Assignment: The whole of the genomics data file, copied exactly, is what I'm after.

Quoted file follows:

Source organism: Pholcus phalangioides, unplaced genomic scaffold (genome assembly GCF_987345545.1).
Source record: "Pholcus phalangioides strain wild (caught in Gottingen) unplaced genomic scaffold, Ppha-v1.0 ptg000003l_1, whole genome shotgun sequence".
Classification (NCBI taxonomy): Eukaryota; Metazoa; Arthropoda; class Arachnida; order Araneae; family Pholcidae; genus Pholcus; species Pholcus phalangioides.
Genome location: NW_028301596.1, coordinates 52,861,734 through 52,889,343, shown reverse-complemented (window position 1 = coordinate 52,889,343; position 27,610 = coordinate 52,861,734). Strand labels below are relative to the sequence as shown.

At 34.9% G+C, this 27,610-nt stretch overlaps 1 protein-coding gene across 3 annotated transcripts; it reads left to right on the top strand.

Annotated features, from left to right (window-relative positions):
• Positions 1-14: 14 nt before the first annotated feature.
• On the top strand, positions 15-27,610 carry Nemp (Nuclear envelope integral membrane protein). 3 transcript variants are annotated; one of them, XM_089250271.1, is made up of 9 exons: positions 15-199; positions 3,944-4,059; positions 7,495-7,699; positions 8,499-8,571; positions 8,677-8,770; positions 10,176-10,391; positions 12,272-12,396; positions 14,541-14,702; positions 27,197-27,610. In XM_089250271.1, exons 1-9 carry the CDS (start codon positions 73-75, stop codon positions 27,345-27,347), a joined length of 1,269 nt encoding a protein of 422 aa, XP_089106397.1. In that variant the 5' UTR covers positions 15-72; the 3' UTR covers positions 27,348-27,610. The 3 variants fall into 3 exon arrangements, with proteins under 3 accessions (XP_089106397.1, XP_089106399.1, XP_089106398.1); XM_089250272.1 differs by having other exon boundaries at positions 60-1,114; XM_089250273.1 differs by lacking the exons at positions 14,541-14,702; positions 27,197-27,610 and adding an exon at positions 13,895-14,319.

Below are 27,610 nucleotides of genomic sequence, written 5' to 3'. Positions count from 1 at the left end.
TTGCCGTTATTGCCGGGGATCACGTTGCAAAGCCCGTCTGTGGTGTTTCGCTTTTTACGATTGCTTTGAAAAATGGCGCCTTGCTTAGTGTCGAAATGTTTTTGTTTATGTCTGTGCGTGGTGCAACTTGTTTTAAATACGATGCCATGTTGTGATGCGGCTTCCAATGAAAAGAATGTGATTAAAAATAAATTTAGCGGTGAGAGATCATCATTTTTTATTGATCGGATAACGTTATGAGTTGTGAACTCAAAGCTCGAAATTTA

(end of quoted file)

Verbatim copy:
Source organism: Pholcus phalangioides, unplaced genomic scaffold (genome assembly GCF_987345545.1).
Source record: "Pholcus phalangioides strain wild (caught in Gottingen) unplaced genomic scaffold, Ppha-v1.0 ptg000003l_1, whole genome shotgun sequence".
Classification (NCBI taxonomy): Eukaryota; Metazoa; Arthropoda; class Arachnida; order Araneae; family Pholcidae; genus Pholcus; species Pholcus phalangioides.
Genome location: NW_028301596.1, coordinates 52,861,734 through 52,889,343, shown reverse-complemented (window position 1 = coordinate 52,889,343; position 27,610 = coordinate 52,861,734). Strand labels below are relative to the sequence as shown.

At 34.9% G+C, this 27,610-nt stretch overlaps 1 protein-coding gene across 3 annotated transcripts; it reads left to right on the top strand.

Annotated features, from left to right (window-relative positions):
• Positions 1-14: 14 nt before the first annotated feature.
• On the top strand, positions 15-27,610 carry Nemp (Nuclear envelope integral membrane protein). 3 transcript variants are annotated; one of them, XM_089250271.1, is made up of 9 exons: positions 15-199; positions 3,944-4,059; positions 7,495-7,699; positions 8,499-8,571; positions 8,677-8,770; positions 10,176-10,391; positions 12,272-12,396; positions 14,541-14,702; positions 27,197-27,610. In XM_089250271.1, exons 1-9 carry the CDS (start codon positions 73-75, stop codon positions 27,345-27,347), a joined length of 1,269 nt encoding a protein of 422 aa, XP_089106397.1. In that variant the 5' UTR covers positions 15-72; the 3' UTR covers positions 27,348-27,610. The 3 variants fall into 3 exon arrangements, with proteins under 3 accessions (XP_089106397.1, XP_089106399.1, XP_089106398.1); XM_089250272.1 differs by having other exon boundaries at positions 60-1,114; XM_089250273.1 differs by lacking the exons at positions 14,541-14,702; positions 27,197-27,610 and adding an exon at positions 13,895-14,319.

Below are 27,610 nucleotides of genomic sequence, written 5' to 3'. Positions count from 1 at the left end.
TTGCCGTTATTGCCGGGGATCACGTTGCAAAGCCCGTCTGTGGTGTTTCGCTTTTTACGATTGCTTTGAAAAATGGCGCCTTGCTTAGTGTCGAAATGTTTTTGTTTATGTCTGTGCGTGGTGCAACTTGTTTTAAATACGATGCCATGTTGTGATGCGGCTTCCAATGAAAAGAATGTGATTAAAAATAAATTTAGCGGTGAGAGATCATCATTTTTTATTGATCGGATAACGTTATGAGTTGTGAACTCAAAGCTCGAAATTTA